about 2 years ago • 3 mins
Intel announced on Tuesday that it’s buying Tower Semiconductor for $5.4 billion, in hopes the Israeli chip manufacturer will take it straight to the top.
What does this mean?
Intel lost its title as the biggest chipmaker by revenue last year, and it’s been looking for ways to build up its business and reclaim that top spot ever since. And it seems to be hoping that Tower Semiconductor – which specializes in making chips for cars and medical sensors – can help it do just that. The move, after all, will allow the company to make chips for businesses other than its own, pushing the company into the contract chip manufacturing space that Taiwanese rival TSMC currently dominates. It won’t be starting from scratch, either: Tower already has decades of experience making a wide variety of chips for a wide variety of customers, from Broadcom to Analog Devices.
Why should I care?
For markets: Plan B.
Another of Intel’s revenue-pumping plans involves building more factories across Europe and the US. Then again sprawling infrastructure and massive acquisitions are expensive, and they could ultimately take their toll on the chipmaker’s profit. That might be why Intel’s stock has underperformed an index tracking the world’s biggest chipmakers by 28% in the last twelve months. But Intel’s sticking to its guns: it’s expecting its profit margin to get back to normal when these investments start to pay off within the next five years.
The bigger picture: Plan C.
Intel’s got one more trick up its sleeve: the company’s branching out from its trusty computer chips. It just launched a semiconductor that should make cryptocurrency mining more energy efficient – a growing concern within a booming market. It’s doubling down on its self-driving business too: Mobileye announced plans earlier this week to roll out self-driving electric shuttles in the US by 2024.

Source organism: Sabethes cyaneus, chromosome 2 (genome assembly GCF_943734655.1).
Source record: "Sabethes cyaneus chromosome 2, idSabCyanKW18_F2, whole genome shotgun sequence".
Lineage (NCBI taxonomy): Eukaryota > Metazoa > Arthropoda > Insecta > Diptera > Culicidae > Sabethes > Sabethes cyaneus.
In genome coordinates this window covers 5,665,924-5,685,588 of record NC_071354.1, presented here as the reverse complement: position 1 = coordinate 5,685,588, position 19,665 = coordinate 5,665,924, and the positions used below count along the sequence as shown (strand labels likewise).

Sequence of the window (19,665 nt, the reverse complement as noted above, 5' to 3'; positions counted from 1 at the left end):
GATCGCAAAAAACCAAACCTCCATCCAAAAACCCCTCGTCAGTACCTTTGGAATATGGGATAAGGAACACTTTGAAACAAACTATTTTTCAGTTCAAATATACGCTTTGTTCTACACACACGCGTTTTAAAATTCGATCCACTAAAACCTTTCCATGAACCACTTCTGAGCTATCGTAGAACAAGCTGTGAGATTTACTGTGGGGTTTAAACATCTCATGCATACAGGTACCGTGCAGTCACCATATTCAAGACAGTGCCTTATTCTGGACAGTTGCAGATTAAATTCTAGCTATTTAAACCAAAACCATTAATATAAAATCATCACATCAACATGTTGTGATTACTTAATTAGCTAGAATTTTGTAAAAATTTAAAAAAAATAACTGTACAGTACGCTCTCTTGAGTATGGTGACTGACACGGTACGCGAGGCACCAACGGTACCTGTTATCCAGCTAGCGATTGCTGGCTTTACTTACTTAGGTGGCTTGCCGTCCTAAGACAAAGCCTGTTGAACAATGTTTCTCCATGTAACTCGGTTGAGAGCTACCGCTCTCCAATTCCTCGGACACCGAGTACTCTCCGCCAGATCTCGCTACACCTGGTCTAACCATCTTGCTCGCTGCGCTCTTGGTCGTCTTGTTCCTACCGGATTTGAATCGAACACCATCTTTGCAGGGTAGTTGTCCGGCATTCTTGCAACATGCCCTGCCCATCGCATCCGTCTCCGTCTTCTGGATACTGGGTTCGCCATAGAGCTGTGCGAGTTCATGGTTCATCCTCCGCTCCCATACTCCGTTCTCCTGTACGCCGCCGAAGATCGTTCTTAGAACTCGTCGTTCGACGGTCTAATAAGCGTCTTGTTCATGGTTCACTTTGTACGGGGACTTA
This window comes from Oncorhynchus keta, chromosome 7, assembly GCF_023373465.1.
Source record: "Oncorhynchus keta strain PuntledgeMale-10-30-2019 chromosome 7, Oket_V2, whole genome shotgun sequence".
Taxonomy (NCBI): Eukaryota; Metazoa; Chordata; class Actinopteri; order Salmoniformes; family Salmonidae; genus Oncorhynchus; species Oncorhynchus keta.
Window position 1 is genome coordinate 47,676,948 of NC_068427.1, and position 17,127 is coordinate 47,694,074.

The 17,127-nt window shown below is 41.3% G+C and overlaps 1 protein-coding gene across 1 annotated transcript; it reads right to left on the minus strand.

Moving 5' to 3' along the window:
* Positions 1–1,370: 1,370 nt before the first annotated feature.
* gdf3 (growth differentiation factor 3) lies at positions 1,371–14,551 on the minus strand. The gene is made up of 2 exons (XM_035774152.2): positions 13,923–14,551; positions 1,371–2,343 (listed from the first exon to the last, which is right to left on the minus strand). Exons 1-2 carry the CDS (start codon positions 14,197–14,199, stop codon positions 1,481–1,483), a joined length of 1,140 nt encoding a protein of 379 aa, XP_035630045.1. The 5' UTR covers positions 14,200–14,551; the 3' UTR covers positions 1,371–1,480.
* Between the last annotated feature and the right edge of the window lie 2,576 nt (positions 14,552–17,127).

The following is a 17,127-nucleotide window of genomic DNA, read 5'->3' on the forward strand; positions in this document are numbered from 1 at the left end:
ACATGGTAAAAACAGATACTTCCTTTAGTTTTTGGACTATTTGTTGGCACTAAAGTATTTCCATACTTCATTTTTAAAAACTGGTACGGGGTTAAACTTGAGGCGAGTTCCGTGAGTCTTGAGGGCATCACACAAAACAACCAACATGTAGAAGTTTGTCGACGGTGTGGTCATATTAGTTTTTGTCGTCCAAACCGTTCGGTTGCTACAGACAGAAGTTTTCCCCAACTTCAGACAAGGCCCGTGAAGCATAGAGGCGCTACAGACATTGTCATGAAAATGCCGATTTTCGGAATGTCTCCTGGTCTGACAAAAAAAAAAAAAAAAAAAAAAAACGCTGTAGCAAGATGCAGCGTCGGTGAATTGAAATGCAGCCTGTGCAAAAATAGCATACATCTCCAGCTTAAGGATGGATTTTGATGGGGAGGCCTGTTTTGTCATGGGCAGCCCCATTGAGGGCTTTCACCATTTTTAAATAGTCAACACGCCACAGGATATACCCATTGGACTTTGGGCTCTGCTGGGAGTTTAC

Keep reading for our next story...
Data out on Tuesday showed that job vacancies in the UK hit an all-time high last month, as Brits ditch the heels and leave the corporate world behind them.
What does this mean?
The UK added 108,000 new jobs in January, bringing the number of workers in the country to a record high of nearly 30 million. But that’s a drop in the ocean: job openings rose to their own record high of 1.3 million last month, as companies try to plug the gap left by the 400,000 people who stopped working or looking for work during the pandemic. And sure, some of those might be older workers who want to embrace their golden years, but some of them are probably just the burned-out millennials who were tired of the nine-to-five.
Why should I care?
The bigger picture: Brits could get thrifty.
There is one way companies could bring disillusioned Brits back to work: pay them the big bucks. So that’s exactly what they’ve been doing, sending the average wage in the country up 3.6% in December from the year before. Thing is, the prices of goods and services have been rising quicker than that, so “real wages” – i.e. those adjusted for inflation – actually fell by 1.2%. Keep in mind too that the government is planning to raise taxes in April, which could empty those pay packets even quicker.
Zooming out: Relaxed rules, uptight economists.
The Japanese have certainly been spending their hard-earned paychecks: data out on Tuesday showed that shoppers spent even more last quarter than the quarter before, helping the country’s economy grow 1.7% in 2021. That’s the first time it’s grown in three years, but the country’s not off to a good start if it wants a repeat performance: some economists are expecting Omicron to stall economic growth all over again this quarter.
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